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Michael Schumacher.
Michael Schumacher.
Photo: Motor Sport Images






2/5 Stars


The ultimate documentary of Formula 1 icon Michael Schumacher. The film features rare interviews and previously unreleased archive footage and traces a very sensitive and critical portrait of the seven-time world champion. This is the only film supported by his family.


The world of Formula 1 is notoriously secretive. Everything from the powerful cars to driver negotiations happens behind closed doors. That's partly why the Netflix docu-series Drive to Survive is such a success – it gives unprecedented access to the high-octane world of the highest class of international motorsport.

If you are hoping that the Schumacher documentary does the same, let me manage your expectations straight away. Although a well-made portrait of one of F1's greatest drivers in history, the film does not reveal anything we don't already know. In fact, I'd go as far as to so we might even know more than the film is willing to show.

Schumacher is the only film approved by his family, and with that comes its biggest challenge. Michael's family is notoriously private, and they aren't compromising on that. As Michael's wife, Corinna, says on camera: "Michael protected us, now we are protecting him." Michael deeply disliked being in the spotlight and craved a normal life which was impossible for someone of his stature. The film stays neatly within that lane.

The nearly two-hour documentary stretches from Michael's kart racing days as a youngster to his skiing accident in 2013. While his father, Rolf, and brother, Ralf, give insight into the racing legend's humble beginnings, the accident is merely mentioned at the end with no update on his current condition except for: "He's still here, but not the same."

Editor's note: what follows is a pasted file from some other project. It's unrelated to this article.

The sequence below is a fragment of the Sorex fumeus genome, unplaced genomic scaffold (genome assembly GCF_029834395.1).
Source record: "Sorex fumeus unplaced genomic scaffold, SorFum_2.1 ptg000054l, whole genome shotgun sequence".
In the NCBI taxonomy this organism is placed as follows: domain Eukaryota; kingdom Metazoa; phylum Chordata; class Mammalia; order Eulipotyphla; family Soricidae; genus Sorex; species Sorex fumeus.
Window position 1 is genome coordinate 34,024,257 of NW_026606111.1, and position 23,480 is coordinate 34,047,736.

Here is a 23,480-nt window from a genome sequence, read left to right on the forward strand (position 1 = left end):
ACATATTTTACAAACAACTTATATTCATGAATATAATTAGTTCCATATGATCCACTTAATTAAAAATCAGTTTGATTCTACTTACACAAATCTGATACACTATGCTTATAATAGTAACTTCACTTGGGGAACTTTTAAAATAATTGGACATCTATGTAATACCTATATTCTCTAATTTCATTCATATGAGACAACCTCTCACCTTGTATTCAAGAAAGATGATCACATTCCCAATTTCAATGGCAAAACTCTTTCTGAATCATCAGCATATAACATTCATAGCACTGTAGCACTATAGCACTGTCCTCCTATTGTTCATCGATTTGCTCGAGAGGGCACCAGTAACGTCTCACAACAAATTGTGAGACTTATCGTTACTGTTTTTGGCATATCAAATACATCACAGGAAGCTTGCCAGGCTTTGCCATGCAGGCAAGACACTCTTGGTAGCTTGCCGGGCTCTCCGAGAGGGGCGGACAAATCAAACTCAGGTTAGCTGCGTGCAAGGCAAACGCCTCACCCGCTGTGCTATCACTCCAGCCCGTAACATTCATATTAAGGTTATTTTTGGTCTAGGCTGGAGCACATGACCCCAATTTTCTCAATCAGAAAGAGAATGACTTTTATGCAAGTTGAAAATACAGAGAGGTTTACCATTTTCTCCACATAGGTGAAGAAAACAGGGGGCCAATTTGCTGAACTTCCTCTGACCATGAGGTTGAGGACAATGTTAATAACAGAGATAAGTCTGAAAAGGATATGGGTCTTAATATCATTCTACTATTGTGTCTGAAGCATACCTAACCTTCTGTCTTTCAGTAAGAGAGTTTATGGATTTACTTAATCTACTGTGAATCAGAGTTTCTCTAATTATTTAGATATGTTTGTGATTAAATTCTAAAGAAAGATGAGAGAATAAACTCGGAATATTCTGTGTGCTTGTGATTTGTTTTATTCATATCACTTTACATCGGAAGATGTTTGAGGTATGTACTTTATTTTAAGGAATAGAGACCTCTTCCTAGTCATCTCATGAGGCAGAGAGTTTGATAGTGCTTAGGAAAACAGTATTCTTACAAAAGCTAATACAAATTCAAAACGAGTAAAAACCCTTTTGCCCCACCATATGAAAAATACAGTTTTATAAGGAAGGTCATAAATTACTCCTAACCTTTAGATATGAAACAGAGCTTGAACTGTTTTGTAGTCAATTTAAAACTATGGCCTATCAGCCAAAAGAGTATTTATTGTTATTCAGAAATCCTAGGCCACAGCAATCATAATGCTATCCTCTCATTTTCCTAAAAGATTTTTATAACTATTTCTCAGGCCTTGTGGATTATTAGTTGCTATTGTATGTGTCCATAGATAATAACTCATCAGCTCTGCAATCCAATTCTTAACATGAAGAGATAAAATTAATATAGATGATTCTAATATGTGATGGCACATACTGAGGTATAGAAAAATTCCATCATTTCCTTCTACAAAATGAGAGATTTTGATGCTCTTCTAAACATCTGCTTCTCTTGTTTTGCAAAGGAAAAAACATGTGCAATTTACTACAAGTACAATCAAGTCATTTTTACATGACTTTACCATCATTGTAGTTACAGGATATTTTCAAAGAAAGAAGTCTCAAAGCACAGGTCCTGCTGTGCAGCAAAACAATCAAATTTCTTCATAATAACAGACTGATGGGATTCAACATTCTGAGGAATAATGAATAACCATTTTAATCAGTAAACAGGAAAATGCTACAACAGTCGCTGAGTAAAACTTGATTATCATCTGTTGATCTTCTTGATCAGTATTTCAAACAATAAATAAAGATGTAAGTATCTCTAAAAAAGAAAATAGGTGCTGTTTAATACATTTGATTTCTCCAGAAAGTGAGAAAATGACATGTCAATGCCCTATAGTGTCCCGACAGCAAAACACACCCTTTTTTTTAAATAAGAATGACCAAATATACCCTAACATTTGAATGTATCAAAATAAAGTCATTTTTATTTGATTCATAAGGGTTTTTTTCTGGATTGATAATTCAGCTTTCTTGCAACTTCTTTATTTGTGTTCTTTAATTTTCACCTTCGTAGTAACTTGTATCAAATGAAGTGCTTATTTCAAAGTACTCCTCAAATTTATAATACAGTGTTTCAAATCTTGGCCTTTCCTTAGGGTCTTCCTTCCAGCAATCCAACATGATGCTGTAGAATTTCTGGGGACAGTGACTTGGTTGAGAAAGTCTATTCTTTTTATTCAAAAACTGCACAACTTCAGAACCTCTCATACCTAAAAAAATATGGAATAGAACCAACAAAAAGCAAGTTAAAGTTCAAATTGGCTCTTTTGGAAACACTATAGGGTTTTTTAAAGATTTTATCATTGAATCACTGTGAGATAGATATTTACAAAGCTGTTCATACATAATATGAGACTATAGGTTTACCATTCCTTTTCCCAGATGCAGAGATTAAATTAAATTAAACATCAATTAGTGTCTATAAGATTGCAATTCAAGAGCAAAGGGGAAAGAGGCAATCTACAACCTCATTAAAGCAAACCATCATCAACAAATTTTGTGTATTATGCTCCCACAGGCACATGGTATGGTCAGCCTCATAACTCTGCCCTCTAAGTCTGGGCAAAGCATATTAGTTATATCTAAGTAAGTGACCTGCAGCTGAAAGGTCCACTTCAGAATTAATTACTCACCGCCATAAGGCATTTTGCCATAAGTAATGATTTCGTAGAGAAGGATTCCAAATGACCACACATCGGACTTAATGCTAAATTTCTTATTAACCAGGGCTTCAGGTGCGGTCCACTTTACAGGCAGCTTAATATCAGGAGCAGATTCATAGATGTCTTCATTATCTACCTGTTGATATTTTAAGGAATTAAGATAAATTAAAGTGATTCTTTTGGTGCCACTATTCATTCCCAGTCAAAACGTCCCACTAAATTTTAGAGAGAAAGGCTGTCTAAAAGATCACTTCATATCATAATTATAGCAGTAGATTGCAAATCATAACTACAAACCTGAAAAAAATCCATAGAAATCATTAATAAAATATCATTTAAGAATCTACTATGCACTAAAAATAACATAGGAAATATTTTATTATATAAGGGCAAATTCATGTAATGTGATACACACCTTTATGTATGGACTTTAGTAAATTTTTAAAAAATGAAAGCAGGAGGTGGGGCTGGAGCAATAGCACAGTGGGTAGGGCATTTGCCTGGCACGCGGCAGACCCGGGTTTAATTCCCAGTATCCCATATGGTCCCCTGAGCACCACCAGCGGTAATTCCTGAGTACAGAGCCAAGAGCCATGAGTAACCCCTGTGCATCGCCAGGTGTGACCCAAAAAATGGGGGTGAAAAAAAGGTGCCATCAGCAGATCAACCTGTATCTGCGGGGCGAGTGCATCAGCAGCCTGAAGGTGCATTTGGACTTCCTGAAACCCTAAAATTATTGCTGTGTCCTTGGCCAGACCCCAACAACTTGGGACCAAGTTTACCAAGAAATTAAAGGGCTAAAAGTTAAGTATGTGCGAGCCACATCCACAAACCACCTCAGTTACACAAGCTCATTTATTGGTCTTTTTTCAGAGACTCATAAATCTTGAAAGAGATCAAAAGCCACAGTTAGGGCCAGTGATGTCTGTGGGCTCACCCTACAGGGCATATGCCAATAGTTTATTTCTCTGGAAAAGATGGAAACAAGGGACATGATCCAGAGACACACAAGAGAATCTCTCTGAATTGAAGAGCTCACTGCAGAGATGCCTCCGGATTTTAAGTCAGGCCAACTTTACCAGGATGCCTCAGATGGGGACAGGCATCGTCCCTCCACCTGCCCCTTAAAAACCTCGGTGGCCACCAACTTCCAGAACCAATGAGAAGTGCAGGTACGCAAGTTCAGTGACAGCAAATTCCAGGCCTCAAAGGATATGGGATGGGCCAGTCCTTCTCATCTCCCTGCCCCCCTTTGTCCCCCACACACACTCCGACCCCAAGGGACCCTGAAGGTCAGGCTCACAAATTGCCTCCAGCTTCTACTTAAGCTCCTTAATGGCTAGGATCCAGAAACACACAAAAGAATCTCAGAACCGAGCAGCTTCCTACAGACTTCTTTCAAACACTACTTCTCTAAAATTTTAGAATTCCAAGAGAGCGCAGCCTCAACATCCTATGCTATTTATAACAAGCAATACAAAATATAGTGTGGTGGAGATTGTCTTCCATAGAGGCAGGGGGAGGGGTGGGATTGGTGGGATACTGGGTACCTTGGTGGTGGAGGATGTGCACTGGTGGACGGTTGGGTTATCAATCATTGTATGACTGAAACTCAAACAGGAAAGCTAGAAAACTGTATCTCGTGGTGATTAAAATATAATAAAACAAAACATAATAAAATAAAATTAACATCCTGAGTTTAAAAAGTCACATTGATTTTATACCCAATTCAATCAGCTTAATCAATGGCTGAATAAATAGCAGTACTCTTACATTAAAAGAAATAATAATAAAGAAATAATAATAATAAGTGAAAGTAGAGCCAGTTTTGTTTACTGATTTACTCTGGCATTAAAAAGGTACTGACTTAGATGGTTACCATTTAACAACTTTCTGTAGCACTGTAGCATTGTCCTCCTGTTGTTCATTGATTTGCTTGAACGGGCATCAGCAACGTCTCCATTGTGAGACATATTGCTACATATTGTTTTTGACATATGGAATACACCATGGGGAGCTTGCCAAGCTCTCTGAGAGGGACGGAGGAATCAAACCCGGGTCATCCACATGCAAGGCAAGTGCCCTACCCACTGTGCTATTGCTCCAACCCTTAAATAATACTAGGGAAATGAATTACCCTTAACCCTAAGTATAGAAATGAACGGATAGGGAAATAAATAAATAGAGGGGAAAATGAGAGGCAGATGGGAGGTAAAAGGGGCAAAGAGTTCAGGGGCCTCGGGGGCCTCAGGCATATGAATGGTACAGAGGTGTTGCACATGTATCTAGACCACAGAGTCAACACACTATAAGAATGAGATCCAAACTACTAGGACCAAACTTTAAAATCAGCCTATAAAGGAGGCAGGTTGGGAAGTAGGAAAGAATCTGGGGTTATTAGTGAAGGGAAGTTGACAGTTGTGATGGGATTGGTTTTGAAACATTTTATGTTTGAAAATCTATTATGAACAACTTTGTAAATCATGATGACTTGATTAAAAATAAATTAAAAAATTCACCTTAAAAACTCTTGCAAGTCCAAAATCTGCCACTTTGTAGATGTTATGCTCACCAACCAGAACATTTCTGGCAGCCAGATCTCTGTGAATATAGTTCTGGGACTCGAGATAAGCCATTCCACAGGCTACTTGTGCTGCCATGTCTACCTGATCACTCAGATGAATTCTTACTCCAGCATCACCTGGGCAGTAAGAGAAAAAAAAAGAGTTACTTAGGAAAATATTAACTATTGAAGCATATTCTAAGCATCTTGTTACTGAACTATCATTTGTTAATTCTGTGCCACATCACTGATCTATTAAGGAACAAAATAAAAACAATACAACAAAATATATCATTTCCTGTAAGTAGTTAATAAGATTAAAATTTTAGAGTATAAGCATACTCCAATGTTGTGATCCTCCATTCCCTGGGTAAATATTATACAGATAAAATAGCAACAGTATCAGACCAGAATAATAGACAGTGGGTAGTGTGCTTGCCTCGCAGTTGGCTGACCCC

The tragic death of Brazilian F1 driver Ayrton Senna is covered broadly, however, and includes the tense rivalry between Senna and Schumacher that played off leading up to the deadly crash in 1994 at the San Marino Grand Prix.

Perhaps the most poignant moment in the film is when 22-year-old Haas F1 driver and son of Michael, Mick Schumacher, talks about his relationship with his father and how he would have loved to be able to talk to him now about motorsport as he follows in his iconic dad's footsteps. "It's so unfair, that I can't," he says.

Schumacher is a polished picture of Michael Schumacher's career. It highlights his biggest challenges and how he overcame it with raw talent and sheer determination. He's undoubtedly one of the greatest drivers of all time, and the film shows all the ups and downs he went through to rewrite the F1 history books. For fans, it will be a fitting tribute, but it's not an in-depth documentary. It lacks real investigation, cold hard facts, stats and data, and real raw emotions. It's all too neat and perhaps even censored.

The German racer who brought Ferrari back to life holds seven World Drivers' Championship titles, 91 wins, 68 pole positions, 155 podium finishes, and 77 fastest laps. Sadly, these numbers are never mentioned in the film, and the full picture of his success stories are hidden between cherry-picked highlights that fail to link the timeline together.

Schumacher will be a satisfying watch for fans of motor racing, but like its subject matter, it's shy to truly open up or reveal too much.


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